That raucous rattle you might be hearing is us, gleefully nodding our heads in agreement at the selection of J.C. Cook as Cherokee Citizen of The Year.
Cook, a Cherokee attorney who co-chaired with Dr. Robert Martin the successful fund drive that produced the city's highly anticipated Bacon Aquatics Center and Gillette Park renovation project now nearing completion, went above and beyond the call of community service.
Along with Martin, in the front lines of the tedious task to get and keep the ball rolling for the energetic $3.6 million project that spanned more than five years of study, failure, dozens upon dozens of committee and city council meetings, and ample head scratching, J.C. Cook became the "face" of the project.
In his inimitable way, the eloquent, erudite barrister collected, coached, cajoled, and collated a wide array of allies on a hectic sojourn to cap the coffers to deliver the goods - namely, one shining crown jewel for Our Town.
The most impressive thing about Cook's hugely successful endeavor is the simple fact that he didn't have to do it - that is, to accept the burden of such toil after others before him had repeatedly tried and failed.
His children are now grown and moved away and we doubt there's a colorful Speedo and knock-out tan awaiting the reserved Cherokee native to flaunt at the new Aquatics Center.
But J.C. Cook saw the need.
He knew the city's 50-year-old swimming pool had run its course, that something had to be done, sooner than later.
He knew the city could not afford to pay the bill and that such a project would become a vital economic development asset.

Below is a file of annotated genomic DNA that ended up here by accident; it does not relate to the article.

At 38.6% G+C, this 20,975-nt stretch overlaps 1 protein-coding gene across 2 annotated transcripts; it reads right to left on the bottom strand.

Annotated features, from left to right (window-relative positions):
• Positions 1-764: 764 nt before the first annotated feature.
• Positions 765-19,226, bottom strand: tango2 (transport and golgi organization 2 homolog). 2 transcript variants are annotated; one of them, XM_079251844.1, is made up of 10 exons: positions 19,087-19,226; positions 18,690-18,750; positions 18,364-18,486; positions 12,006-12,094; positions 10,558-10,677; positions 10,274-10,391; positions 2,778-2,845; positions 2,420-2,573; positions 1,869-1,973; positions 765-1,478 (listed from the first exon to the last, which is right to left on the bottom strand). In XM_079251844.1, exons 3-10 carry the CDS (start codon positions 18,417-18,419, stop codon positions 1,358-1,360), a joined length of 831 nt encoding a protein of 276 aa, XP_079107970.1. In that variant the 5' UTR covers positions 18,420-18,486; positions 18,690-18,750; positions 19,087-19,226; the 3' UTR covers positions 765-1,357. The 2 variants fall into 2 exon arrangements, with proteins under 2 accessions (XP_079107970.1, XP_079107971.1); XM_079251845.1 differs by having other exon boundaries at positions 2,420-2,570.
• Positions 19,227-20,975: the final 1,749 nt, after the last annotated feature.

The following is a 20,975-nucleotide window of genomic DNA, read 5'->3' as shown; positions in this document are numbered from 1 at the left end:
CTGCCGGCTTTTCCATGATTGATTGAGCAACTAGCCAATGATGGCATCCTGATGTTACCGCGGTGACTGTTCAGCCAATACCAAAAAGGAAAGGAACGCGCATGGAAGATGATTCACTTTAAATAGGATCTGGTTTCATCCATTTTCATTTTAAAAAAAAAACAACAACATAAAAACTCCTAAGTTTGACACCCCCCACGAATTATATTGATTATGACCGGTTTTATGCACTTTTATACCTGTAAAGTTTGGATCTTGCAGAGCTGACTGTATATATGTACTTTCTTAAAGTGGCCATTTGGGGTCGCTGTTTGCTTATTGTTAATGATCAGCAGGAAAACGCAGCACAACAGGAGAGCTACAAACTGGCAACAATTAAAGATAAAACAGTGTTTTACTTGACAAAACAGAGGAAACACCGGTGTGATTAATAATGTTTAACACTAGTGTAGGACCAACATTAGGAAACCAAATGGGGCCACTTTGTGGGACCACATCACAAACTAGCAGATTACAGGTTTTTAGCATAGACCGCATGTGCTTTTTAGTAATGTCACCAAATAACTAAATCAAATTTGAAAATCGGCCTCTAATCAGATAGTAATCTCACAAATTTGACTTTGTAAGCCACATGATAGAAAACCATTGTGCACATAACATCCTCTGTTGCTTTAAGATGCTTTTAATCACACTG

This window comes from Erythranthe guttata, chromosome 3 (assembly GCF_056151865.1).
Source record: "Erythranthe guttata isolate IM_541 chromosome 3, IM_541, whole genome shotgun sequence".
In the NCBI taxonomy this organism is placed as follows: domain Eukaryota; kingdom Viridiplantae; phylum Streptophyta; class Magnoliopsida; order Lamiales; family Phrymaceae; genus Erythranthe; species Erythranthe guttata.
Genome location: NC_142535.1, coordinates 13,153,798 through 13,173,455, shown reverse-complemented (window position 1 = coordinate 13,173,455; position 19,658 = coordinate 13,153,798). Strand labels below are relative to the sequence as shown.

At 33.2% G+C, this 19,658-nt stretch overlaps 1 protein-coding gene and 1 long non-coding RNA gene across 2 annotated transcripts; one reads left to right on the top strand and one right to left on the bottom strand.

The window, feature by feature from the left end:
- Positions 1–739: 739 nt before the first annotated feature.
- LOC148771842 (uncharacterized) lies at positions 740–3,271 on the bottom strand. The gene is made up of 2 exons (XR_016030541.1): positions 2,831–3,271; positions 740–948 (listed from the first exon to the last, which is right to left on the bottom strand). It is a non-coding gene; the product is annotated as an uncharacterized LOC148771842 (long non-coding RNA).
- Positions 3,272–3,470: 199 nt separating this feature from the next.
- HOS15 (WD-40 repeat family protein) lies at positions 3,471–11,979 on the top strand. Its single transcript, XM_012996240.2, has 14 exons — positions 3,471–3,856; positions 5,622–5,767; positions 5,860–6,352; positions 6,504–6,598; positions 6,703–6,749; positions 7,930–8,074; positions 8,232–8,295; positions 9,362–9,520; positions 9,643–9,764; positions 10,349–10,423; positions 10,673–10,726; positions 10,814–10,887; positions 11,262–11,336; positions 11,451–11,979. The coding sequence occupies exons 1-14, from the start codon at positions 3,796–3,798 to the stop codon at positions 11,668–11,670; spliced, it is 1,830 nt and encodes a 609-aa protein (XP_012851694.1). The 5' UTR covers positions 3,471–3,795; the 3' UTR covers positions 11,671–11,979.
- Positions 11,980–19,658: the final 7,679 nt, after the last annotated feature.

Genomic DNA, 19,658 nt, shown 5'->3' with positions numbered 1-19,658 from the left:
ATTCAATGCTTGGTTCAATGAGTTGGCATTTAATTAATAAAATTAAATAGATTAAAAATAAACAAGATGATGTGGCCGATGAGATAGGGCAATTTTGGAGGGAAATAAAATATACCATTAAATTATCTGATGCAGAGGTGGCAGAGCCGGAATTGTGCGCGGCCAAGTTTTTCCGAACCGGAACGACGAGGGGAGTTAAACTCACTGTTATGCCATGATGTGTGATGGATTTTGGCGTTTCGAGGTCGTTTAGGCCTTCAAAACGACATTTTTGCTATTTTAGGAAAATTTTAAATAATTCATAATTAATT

He knew the George Bacon Trust dollars were available for seed money.
He knew there were grant monies out there if only someone would champion the cause.
He knew he had the gumption, devotion, passion, wit, and savvy to help lead the charge.
He knew the timelines such an endeavor would carve out of his professional and personal life.
And he knew from past history that this wonderful community would again be willing to roll up its sleeves and dig a little deeper to support such a need at such a time if someone would only take the reins and run the race properly.
So, J.C. Cook stepped up and began talking the talk and walking the walk, with nothing on his determined mind but enhancing his community and our children's joy.
We ask area residents to drive by the project on West Bluff Street; to maybe pause and take in the well-planned grandeur of this "dream" as it winds its way to fruition. (And while you're there, offer a prayer for the late George Bacon.)
And then take the time to contact J.C. Cook and Bob Martin, to tell them "Thank You" for both believing and investing in this invaluable calling card to our community.